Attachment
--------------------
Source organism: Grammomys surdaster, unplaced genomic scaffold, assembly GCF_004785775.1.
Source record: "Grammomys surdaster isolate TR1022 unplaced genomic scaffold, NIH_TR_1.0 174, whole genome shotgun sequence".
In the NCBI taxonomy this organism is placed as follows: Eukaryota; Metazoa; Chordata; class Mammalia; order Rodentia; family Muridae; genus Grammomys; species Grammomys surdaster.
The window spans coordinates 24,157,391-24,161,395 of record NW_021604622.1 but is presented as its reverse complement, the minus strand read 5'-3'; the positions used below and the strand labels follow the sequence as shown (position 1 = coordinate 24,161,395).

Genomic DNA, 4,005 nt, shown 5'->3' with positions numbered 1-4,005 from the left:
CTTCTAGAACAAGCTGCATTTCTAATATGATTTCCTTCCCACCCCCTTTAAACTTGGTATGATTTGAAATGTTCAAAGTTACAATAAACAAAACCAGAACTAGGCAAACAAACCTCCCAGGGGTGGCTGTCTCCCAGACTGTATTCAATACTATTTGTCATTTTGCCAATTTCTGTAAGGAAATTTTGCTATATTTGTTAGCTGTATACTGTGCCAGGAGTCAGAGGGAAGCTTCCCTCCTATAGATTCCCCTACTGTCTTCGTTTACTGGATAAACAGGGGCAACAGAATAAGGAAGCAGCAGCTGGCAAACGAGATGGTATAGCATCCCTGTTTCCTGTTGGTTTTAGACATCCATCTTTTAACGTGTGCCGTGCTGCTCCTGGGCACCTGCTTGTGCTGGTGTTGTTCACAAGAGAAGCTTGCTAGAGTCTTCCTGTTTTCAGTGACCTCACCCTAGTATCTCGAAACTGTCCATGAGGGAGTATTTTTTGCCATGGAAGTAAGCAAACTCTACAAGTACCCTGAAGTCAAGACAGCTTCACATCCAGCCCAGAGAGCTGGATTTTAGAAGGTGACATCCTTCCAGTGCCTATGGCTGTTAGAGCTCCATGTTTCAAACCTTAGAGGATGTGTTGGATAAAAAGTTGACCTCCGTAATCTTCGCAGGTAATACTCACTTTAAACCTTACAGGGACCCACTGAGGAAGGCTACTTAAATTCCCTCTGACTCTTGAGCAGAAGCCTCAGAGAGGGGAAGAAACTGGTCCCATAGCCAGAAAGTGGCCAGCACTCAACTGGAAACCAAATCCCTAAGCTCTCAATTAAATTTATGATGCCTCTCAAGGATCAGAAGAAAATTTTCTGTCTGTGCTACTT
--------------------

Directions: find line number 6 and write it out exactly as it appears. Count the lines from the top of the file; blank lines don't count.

CTTCTAGAACAAGCTGCATTTCTAATATGATTTCCTTCCCACCCCCTTTAAACTTGGTATGATTTGAAATGTTCAAAGTTACAATAAACAAAACCAGAACTAGGCAAACAAACCTCCCAGGGGTGGCTGTCTCCCAGACTGTATTCAATACTATTTGTCATTTTGCCAATTTCTGTAAGGAAATTTTGCTATATTTGTTAGCTGTATACTGTGCCAGGAGTCAGAGGGAAGCTTCCCTCCTATAGATTCCCCTACTGTCTTCGTTTACTGGATAAACAGGGGCAACAGAATAAGGAAGCAGCAGCTGGCAAACGAGATGGTATAGCATCCCTGTTTCCTGTTGGTTTTAGACATCCATCTTTTAACGTGTGCCGTGCTGCTCCTGGGCACCTGCTTGTGCTGGTGTTGTTCACAAGAGAAGCTTGCTAGAGTCTTCCTGTTTTCAGTGACCTCACCCTAGTATCTCGAAACTGTCCATGAGGGAGTATTTTTTGCCATGGAAGTAAGCAAACTCTACAAGTACCCTGAAGTCAAGACAGCTTCACATCCAGCCCAGAGAGCTGGATTTTAGAAGGTGACATCCTTCCAGTGCCTATGGCTGTTAGAGCTCCATGTTTCAAACCTTAGAGGATGTGTTGGATAAAAAGTTGACCTCCGTAATCTTCGCAGGTAATACTCACTTTAAACCTTACAGGGACCCACTGAGGAAGGCTACTTAAATTCCCTCTGACTCTTGAGCAGAAGCCTCAGAGAGGGGAAGAAACTGGTCCCATAGCCAGAAAGTGGCCAGCACTCAACTGGAAACCAAATCCCTAAGCTCTCAATTAAATTTATGATGCCTCTCAAGGATCAGAAGAAAATTTTCTGTCTGTGCTACTT